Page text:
[Weds]: There has been a “very bullish” shift in production from the fourth quarter to the first quarter of 2020, The Hightower Report said. That should help the February cattle see more support, they said. They are seeing better consumer demand as well, as the market will likely see a jump in beef prices… [Tues]: Boxed beef cutout values this afternoon were lower… Choice fell $2.73… Select was down $2.32… In negotiated cash sales in Nebraska, there was no reportable trade, the USDA said. In Iowa-Minnesota, there was also no reportable trade…
Farm Commodity Newsletter/Iowa Farmer Today
Wed 7/10/2019 8:43 AM
Cattle - Cattle charts may have formed a “head and shoulders” bottom formation, Allendale said, citing technical action for their reasoning. They said the upside breakout on Friday may have been a trigger for the market.
There has been a “very bullish” shift in production from the fourth quarter to the first quarter of 2020, The Hightower Report said. That should help the February cattle see more support, they said. They are seeing better consumer demand as well, as the market will likely see a jump in beef prices.
How will feeders react to limit-up trade?
After toying with limit-up trade in a few of the feeder cattle futures yesterday, the August feeder contract is now at its highest level since May 24. “There was word of strong activity on the video auctions as well as higher trade noted in Oklahoma City,” Allendale said.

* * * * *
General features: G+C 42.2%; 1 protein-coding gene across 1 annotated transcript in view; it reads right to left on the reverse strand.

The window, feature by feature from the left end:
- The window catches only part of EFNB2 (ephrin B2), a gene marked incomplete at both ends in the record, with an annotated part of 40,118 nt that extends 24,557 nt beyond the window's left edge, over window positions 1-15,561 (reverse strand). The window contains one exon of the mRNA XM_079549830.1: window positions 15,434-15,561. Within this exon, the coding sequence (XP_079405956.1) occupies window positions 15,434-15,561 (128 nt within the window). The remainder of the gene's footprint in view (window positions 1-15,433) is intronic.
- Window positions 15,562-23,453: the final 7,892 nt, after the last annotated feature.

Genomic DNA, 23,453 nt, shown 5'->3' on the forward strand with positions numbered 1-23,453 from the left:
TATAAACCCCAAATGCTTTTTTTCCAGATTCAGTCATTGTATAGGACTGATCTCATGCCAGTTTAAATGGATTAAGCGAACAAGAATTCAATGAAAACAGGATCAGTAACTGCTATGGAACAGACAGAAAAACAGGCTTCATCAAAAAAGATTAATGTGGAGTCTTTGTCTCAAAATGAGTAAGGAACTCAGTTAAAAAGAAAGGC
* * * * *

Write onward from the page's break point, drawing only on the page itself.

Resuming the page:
Hopes that China may soon make some purchases on U.S. pork due to progress with a trade deal helped spark yesterday’s upturn in the lean hog market. Allendale also said that previously backed-up marketings in the U.S. are also starting to ease up.
Tue 7/9/2019 4:47 PM
Boxed beef cutout values this afternoon were lower on light demand and heavy offerings, the USDA said.
Choice fell $2.73 to $214.73/cwt.
Select was down $2.32 to $192.09.
In negotiated cash sales in Nebraska, there was no reportable trade, the USDA said. In Iowa-Minnesota, there was also no reportable trade.
“Despite the lowest beef prices since February, live cattle futures were able to hold their 50-day moving average support levels at yesterday's close,” Stewart-Peterson said. “Live cattle futures have still not closed the gap created from Friday's session, and with good weather ahead, retail beef demand should begin to pick up noticeably.”
Corn prices were affecting feeder markets. “Feeder markets are likely finding buyers today on weaker corn prices, as well as a growing sense of optimism in the live cattle space,” Stewart-Peterson said. “The best traded Aug feeder cattle contract is trading at its highest level since June 11.”
Hogs, feeders see sharp gains
“August cattle traded sharply higher on the day into the midsession after choppy to lower trade early failed to attract new selling interest,” the Hightower Report said. “The rally pushed the market up to the highest level since May 30. The discount to the cash market with Iowa and Nebraska trading as high as $114.00 on Friday was seen as a positive force as well.”